DeKep is DeFunct.
I got to go to Faisal Masjid for Maghrib jamaat the other day. It’s got miles of cool white marble, soft yellow lights, and it’s nestled right in the Margalla hills so there’s always a breeze going. I get to wander around barefoot and just soak in the spiritual ambiance. Man, I love Masjids. 🙂
You know what’s weird, Faisal Masjid is also a tourist spot, so aside from it being full of barefoot people on their way to prayer, it’s also got a sprinkling of politely reverent-looking foreigners, and openly awed local villagers. The villagers are the easiest to spot since they come dressed up like they’re headed for a wedding, and instead of praying, they sit around and gawk at the Masjid and the musalleen. (musalleen= those who pray). I was walking to the prayer hall when I passed a group of villagers. Just as I walked by, the man pointed to me and said to his family in Punjabi, “And look, there’s an Arab!”
(And to think, this whole time I’ve been struggling to learn Arabic and it’s been my first language all along! Wow!)
What else? Well, it’s been a tough fight, but I think I’m winning the battle versus the bacteria (I have a nasty cold, or rather, a nasty cold has me!). Myself and the rag-tag surviving elements of the Army of Immunity have regrouped and we’re getting ready for a counter-strike. It’s true, the nose has been lost and the lungs have betrayed us, but the body is ours yet! We will never surrender! -koff koff- You know what’s weird? When I cough, it sounds like little gears are grinding inside my lungs. Neat, hunh?
Ok, so it’s not neat, but I don’t have many things to mention at the moment, ok? Aside from this snotty, messy cold and the daily day-in, day-out of teaching, nothing much has happened. Oh wait, something has happened. I have another installment in the series, Terrifying Tales of Tailoring!!! (queue scary music)
I’m a pushover, a pansy, a softy, so I gave the tailor another chance and three suits. Well, he didn’t disappoint me, he just crushed my faith in humanity and sartorial goodness completely. One of the jilbs was so big it hung off of me like a 40 kilo sugar sack. The shoulders were on my elbows, the hem hung to the floor. The other two were actually wider at the torso than they were at the hips. (what the hibbity-dibbity?) Charming, I assure you. One of these had a grease stain on the back. So aside from wearing them, sweating on them and occasionally vomiting on them, I guess now he’s wrapping pakoras in my jilbs then, eh?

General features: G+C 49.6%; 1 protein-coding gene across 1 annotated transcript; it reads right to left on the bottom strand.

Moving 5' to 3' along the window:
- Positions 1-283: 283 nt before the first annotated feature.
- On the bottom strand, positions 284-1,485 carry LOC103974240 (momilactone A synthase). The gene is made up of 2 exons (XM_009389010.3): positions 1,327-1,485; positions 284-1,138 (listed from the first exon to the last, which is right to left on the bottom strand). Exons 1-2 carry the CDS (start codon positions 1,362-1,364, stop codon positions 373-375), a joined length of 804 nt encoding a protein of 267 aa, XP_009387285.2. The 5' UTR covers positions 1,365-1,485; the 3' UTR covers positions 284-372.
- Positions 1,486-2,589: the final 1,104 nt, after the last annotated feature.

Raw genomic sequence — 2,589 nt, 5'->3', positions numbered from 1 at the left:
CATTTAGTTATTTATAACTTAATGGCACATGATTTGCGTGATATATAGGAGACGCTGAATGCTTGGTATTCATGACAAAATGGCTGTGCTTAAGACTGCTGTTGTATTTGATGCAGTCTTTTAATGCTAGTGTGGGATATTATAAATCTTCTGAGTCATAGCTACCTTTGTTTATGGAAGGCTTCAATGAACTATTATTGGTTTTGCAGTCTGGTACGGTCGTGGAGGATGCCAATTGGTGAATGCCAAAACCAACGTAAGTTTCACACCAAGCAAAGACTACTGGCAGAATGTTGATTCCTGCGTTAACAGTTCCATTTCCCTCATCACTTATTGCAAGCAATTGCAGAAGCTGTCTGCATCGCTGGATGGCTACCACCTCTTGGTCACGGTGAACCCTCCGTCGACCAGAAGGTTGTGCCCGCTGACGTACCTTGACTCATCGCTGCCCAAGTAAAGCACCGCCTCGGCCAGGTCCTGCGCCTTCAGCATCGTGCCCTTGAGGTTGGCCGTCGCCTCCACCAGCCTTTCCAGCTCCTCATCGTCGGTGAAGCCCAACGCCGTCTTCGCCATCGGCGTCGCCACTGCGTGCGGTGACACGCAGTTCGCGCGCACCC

I spent this evening repairing my summer jilbs even before being able to wear them for the first time. I’ve gotten so much sewing practice off of things he’s ruined that I’m starting to wonder if I should just skip him and make the jilbs myself. I know how to sew, I’m just lazy about it and prone to making mistakes when I get tired. Once I sewed my sleeves shut. (…just once? Wait, actually I think it was three times…) Plus, even on his worst days, the tailor is still ten times better than I am. Then why would I do my sewing myself? Because I am free and he is not. Khallas.
Hmm. It’s 2 am and I would be finished with my worksheets for tomorrow’s classes if it weren’t for the fact that I’m blogging instead. You know, for someone who’s pretending to be a teacher I sure am a lazy bum. But sssshhhhh, that’s a secret. Can’t tell any of my students that I’m nothing more than a doofus in disguise. I go home after class and play video games and watch cartoons and when it’s time to go back to work I whine and go, “I don’t wanna go to class!” Then I try to convince my momma that I have a fever or something. You know all those tricks that kids do on TV, warming the thermometer up with a light bulb or pretending to be ill, these tricks only work on TV. No mother in their right mind buys it. Especially not mine. I go, “Mom! -koff koff- I can’t go to work, I’m sick!”
And them my mom goes, “What’s the matter?”
Then I moan and quickly rub my forehead in the hope that the friction will generate some heat. Then I shuffle over to my mother and put my forehead on her shoulder. She feels my head and says, “You don’t have a fever.”
“Yeah,” I says, “But I think my appendix just burst.”
“They took that out last year.” she says simply.
“The other one burst, the one they didn’t take out.”
“And what are your other symptoms?”
“Well,” I says, “My eyes are burning and my head hurts.”
“Your eyes are burning because you just woke up and your head hurts because it’s empty. Now get dressed and go to work!”
Then I have to go to work. Bummer.